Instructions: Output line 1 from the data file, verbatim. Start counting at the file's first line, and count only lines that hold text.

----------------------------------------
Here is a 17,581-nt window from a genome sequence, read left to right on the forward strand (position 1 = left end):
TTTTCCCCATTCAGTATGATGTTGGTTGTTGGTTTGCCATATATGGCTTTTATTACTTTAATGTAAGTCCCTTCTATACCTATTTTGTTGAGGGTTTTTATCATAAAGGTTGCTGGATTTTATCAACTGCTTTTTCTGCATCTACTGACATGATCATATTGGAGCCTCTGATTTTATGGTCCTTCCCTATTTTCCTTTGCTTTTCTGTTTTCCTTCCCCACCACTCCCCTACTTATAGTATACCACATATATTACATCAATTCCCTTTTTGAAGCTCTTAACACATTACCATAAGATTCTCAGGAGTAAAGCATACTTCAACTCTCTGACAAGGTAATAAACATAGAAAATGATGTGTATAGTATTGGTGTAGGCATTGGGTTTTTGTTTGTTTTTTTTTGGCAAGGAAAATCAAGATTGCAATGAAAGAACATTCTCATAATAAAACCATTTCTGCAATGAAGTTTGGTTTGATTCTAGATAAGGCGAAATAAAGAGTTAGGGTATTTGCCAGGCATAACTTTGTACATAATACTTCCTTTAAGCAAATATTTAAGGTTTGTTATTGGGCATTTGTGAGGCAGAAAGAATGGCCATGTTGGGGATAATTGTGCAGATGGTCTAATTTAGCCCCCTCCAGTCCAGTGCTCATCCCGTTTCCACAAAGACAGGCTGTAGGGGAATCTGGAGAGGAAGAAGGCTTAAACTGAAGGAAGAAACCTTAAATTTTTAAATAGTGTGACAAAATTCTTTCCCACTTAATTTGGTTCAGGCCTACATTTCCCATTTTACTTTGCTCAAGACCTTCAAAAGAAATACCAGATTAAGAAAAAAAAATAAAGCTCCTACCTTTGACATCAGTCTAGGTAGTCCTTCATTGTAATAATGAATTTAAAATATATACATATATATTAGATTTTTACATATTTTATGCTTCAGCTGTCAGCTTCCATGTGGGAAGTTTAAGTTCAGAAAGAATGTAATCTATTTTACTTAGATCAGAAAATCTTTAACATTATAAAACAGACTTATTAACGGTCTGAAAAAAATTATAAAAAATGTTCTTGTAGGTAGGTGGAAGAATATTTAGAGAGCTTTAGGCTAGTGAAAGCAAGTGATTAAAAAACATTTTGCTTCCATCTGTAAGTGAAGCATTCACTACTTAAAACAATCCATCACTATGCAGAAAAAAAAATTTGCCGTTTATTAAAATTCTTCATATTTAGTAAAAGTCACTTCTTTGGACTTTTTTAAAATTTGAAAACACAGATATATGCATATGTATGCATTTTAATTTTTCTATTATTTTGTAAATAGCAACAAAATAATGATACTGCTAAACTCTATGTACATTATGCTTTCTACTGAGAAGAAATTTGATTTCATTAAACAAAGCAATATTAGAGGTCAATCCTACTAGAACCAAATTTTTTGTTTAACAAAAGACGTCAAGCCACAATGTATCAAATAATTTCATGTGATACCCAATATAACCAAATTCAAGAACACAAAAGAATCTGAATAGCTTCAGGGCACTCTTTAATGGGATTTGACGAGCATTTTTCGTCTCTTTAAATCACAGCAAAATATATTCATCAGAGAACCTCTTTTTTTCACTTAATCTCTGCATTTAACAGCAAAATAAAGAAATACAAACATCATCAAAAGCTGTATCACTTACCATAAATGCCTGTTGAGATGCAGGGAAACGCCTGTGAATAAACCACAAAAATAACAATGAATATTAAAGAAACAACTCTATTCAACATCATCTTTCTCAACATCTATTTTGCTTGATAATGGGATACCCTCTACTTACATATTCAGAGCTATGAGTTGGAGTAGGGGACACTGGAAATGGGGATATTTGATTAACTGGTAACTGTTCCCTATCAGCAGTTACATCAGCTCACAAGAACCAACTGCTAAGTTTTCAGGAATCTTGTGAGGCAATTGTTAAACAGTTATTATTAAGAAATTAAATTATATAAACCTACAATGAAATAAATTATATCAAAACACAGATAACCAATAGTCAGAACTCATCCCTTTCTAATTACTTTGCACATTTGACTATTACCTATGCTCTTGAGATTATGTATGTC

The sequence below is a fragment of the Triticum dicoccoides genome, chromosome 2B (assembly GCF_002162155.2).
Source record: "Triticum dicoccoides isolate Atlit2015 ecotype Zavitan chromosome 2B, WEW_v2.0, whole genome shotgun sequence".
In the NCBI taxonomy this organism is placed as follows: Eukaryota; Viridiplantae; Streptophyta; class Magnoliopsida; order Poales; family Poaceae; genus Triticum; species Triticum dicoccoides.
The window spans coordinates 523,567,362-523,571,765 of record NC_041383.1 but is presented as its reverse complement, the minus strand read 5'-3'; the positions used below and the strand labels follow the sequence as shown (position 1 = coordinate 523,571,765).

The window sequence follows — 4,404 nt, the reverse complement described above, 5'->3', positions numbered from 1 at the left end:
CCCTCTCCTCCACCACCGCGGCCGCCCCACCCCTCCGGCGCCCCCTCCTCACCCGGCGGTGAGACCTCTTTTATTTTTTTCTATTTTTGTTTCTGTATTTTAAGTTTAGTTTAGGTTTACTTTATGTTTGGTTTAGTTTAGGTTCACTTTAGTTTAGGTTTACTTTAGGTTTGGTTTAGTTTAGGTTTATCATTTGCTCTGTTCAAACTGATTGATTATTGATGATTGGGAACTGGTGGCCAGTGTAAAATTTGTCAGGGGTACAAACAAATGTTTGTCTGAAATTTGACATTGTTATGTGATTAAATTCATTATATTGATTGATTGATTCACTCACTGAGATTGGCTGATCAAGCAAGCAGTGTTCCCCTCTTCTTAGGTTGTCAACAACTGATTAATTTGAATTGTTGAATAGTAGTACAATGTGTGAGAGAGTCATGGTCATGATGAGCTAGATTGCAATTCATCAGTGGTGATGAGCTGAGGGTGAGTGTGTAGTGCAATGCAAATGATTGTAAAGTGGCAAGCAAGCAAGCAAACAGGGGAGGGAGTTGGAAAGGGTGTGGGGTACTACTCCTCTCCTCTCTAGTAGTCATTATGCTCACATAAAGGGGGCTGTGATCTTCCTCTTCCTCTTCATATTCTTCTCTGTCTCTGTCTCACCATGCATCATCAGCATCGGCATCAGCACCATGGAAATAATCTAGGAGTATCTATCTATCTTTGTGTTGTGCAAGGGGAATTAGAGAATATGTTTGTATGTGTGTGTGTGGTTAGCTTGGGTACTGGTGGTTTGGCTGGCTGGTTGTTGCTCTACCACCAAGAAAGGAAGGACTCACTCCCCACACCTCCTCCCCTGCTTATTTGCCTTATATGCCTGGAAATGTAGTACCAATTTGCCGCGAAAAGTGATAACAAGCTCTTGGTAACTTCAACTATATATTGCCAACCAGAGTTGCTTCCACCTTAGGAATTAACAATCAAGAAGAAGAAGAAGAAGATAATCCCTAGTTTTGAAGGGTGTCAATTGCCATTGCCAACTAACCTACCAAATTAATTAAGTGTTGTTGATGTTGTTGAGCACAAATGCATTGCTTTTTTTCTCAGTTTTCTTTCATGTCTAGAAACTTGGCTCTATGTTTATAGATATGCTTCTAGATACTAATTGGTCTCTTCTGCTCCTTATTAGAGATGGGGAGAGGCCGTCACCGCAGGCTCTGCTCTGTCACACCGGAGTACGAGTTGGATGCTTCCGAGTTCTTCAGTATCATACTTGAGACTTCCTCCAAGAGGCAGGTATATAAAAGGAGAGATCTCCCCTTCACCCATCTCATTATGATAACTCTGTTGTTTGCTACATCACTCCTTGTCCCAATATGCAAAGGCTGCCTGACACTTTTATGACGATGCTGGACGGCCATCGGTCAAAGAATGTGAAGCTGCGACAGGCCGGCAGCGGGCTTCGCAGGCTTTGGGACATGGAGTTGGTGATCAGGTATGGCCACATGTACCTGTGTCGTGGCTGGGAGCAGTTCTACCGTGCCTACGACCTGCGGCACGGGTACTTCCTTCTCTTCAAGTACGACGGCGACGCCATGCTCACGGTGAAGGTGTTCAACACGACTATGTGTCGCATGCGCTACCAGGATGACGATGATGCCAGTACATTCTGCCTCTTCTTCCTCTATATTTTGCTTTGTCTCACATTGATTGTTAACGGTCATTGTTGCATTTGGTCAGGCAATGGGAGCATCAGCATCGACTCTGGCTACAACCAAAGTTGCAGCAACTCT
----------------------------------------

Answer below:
Here is a 17,581-nt window from a genome sequence, read left to right on the forward strand (position 1 = left end):